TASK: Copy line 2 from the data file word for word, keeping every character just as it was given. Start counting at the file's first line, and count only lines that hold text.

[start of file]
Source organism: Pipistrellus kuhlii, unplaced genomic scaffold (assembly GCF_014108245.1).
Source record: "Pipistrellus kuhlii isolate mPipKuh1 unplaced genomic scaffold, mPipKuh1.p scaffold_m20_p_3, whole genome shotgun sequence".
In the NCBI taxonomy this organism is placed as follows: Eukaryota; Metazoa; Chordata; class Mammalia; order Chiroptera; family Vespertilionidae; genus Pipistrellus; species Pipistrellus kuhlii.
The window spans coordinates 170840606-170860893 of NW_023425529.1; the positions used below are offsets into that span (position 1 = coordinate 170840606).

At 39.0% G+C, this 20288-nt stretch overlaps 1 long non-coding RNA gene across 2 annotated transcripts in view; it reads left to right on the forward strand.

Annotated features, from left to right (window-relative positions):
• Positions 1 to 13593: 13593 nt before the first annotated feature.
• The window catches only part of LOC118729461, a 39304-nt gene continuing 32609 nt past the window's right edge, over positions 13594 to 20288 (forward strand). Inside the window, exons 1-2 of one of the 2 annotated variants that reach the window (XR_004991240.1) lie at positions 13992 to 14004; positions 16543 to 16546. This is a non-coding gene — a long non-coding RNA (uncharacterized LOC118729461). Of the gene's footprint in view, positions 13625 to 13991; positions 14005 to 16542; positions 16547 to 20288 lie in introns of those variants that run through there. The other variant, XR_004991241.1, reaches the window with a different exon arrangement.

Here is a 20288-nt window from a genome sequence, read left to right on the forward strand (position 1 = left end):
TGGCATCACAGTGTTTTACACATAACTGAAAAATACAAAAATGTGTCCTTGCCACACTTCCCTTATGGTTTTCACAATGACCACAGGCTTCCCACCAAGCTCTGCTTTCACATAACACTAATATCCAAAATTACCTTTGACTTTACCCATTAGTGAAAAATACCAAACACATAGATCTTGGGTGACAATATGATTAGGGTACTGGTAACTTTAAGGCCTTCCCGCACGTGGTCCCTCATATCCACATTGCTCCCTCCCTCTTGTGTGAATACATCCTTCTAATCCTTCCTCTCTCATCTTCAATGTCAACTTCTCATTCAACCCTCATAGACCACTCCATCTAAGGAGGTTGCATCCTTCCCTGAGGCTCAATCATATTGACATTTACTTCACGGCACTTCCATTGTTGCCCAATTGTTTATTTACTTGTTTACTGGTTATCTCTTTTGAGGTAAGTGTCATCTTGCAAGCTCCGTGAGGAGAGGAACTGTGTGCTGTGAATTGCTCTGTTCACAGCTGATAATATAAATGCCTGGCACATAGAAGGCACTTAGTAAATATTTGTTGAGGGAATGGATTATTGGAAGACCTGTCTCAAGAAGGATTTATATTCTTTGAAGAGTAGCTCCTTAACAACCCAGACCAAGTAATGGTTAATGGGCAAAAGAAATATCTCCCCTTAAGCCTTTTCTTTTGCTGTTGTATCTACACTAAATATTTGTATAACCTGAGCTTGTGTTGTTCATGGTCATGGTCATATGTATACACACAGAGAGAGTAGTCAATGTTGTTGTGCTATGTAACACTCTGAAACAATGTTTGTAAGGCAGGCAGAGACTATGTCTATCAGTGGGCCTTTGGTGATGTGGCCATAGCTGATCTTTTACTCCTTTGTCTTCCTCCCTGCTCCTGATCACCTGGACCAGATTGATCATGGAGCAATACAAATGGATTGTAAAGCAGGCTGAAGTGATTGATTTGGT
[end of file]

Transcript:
Source record: "Pipistrellus kuhlii isolate mPipKuh1 unplaced genomic scaffold, mPipKuh1.p scaffold_m20_p_3, whole genome shotgun sequence".